Shaun White pulled off a gold-medal comeback in the halfpipe, and Japan's Ayumu Hirano won silver on the strength of a phenomenal second run.
White missed out on a medal back in 2014, when he was hurt at the Sochi Games. He's now the only snowboarder ever to win three gold medals at the Olympics. And he did it by winning the 100th gold medal for the U.S. Winter Olympic team.
Held one day after American Chloe Kim dominated the women's halfpipe, the men's final was a contest between White, Hirano, and Australia's Scotty James — who came out strong on his first run, scoring a 92.
On his first run, White stepped up with an incredible array of tricks, height and precision, soaring above the halfpipe and landing cleanly. The judges rewarded him with a 94.25 — and that was nearly his best score of the day, after a stumble marred his second run.
White began celebrating immediately, ripping his helmet off and throwing it, his arms raised above his head. But he would need another strong run to claim gold.
He managed that in the third run, landing a score of 97.75 points.
Hirano, who's just 19, turned in a fantastic second run for his best score of 95.25, getting 18 feet above the rim of the halfpipe and landing his tricks cleanly — including back-to-back tricks with 1440-degree spins.
"I'm standing there at the top and I watch Ayumu beat my previous run score and I was pretty frustrated," White said after the event. "I was hoping that first run was going to skate through, maybe get a victory lap. It was one of the biggest 1440s I've ever done in my life, career, on that first hit. But he put down an amazing run, so the pressure was on."
White added that the back-to-back combination of 1440-degree tricks that he executed in his final run on Wednesday was the first time he'd done that.
"I just dug deep and got it done," he said at a post-victory news conference.
At that session with journalists, White was also asked about a lawsuit he settled last year. It had been brought against him by Lena Zawaideh, who played drums in White's rock band. Zawaideh accused White, as her employer, of sexual harassment, and of not paying her money she was owed for being in his band.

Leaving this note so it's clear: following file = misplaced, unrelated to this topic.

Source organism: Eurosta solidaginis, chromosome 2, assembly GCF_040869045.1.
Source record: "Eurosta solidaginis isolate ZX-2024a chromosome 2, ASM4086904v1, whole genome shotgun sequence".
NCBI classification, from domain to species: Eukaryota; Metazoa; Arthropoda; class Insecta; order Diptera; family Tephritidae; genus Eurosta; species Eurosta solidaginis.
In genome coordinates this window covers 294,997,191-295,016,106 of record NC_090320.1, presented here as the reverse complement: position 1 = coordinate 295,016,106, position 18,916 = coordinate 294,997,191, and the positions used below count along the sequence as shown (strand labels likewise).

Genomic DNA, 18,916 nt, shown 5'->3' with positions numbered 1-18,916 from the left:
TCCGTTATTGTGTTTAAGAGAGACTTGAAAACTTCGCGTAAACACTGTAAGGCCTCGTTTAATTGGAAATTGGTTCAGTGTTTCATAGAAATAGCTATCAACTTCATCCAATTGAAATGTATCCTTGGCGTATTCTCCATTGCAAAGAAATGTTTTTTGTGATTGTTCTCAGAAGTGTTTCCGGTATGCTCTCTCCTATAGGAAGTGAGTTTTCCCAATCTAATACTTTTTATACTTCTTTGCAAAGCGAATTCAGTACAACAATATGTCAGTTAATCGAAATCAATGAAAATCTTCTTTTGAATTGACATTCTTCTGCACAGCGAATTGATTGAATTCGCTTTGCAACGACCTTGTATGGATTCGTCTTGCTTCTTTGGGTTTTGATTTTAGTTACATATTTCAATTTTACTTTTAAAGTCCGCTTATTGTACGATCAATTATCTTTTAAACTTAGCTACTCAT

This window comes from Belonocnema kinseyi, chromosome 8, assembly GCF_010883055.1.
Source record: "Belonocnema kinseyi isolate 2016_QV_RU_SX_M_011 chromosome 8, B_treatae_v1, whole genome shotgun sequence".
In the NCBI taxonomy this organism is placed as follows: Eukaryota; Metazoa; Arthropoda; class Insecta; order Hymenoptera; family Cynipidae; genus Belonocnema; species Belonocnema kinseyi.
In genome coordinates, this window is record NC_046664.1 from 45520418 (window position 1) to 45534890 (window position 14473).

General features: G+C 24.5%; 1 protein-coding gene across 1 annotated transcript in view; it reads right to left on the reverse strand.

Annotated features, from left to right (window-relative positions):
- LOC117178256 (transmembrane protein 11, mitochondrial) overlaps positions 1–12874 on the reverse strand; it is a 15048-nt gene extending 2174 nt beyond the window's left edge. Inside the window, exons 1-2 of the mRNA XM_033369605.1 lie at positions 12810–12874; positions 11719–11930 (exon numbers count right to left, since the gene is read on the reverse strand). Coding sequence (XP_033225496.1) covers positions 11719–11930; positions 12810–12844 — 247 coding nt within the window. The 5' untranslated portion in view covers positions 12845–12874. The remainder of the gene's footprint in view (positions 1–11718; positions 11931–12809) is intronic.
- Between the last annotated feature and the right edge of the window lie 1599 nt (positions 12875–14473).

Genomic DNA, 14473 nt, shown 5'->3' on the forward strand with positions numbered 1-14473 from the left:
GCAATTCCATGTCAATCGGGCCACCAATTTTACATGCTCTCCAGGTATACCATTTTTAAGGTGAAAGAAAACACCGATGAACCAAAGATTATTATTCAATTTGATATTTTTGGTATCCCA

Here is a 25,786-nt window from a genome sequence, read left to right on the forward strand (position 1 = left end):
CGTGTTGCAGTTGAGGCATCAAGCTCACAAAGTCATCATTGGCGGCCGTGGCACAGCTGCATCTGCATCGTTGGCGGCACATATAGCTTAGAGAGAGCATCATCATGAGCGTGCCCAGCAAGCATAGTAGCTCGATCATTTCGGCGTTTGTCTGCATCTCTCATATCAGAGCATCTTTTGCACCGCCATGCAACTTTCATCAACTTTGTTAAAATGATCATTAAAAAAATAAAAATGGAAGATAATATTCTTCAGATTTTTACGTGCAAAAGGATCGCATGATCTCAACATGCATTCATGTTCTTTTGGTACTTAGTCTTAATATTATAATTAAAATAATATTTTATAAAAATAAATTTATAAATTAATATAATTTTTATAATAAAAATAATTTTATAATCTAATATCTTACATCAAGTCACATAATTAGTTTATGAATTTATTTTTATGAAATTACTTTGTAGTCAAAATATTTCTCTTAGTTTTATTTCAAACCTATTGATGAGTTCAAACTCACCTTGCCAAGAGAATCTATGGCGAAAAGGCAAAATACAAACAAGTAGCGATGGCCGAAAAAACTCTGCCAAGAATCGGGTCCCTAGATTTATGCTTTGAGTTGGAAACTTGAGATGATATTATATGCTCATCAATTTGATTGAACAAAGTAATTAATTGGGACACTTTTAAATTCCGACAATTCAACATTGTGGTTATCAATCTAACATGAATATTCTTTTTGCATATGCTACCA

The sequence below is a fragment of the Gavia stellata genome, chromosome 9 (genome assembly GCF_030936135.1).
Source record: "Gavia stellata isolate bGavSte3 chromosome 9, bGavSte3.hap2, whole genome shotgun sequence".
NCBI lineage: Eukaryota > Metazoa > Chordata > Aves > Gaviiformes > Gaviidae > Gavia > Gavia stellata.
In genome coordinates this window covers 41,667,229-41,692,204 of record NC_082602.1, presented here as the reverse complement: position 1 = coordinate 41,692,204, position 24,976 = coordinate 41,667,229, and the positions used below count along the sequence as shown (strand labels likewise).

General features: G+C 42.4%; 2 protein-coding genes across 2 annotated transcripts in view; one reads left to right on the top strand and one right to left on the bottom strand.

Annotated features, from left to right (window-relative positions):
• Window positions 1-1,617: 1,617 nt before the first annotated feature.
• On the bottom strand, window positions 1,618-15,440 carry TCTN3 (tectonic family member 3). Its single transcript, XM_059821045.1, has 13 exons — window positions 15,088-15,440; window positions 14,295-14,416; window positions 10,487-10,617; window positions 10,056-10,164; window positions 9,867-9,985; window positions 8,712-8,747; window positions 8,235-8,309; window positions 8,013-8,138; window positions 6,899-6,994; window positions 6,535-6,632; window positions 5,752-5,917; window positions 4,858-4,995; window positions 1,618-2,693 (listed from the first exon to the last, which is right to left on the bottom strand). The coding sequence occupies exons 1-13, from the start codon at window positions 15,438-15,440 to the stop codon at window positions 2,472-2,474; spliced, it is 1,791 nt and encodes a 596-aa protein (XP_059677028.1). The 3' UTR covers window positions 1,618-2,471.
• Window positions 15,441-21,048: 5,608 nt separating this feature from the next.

White was asked if the allegations might taint his legacy.
"I'm here to talk about the Olympics, not gossip," White said. "But I don't think so. I am who I am and I'm proud of who I am, and my friends love me and vouch for me. And I think that stands on its own."
Wednesday's finals competition came after White set a high bar in qualifying, with a best score of 98.5. It turned out he needed that score to go into the finals on top – he beat James by less than two points.
That gave White the advantage of dropping in last, knowing what he had to do to match his rivals. In the end, he pulled off a gold-medal performance to complete his comeback from the Sochi Games.
Hirano had placed third in qualifying. With his second run, he staked a claim to the podium. It was an impressive comeback for Hirano, who had fallen on his first run and earned only 35.25 points — leaving him in 10th place.
After the Japanese snowboarder's rousing run, the pressure shifted to James and White. James seemed to take a very deep breath before he set off on his second run. The first section was great — but he couldn't get a clean landing on one of his final tricks. White came out with energy and speed — but he fell midway through, and mustered only 55 points.
The situation reversed in the third and final run, when White earned a 97.75 and both of his top rivals fell during their attempts.
A scary moment came early in the second run, when Japanese snowboarder Yuto Totsuka fell badly. For several minutes, the crowd looked on as a medical crew attended to him. Totsuka was taken from the course on a stretcher sled and taken to the medical center.
This is the second Olympic medal for Hirano; he won silver in Sochi. He is also the reigning X Games champion in the halfpipe, having won that title last month, in a competition that White skipped.
White led a group of four American snowboarders who qualified for the finals of the men's halfpipe at Phoenix Snow Park in Pyeongchang; joining him were Ben Ferguson, Chase Josey, and Jake Pates.
Ferguson cleaned up his second run after a fall in the first. And after a strong final run earned him a 90.75, he finished 4th; Josey was 6th and Pates was 8th.
Josey was in third place after the first run, when he earned an 87.75. He fell toward the end of his second run. On that same run, Japan's Raibu Katayama, cut his run short after landing awkwardly. Katayama had been flying: he soared more than 17 feet above the halfpipe's rim on one trick.
Pates put down a strong second run, rebounding from a fall in his first attempt. He anxiously awaited the scoring, eyes glued on the board that would tell him if he had earned a shot at the podium. Pates got an 82.25 — not enough for a medal, but a result that made him smile, all the same.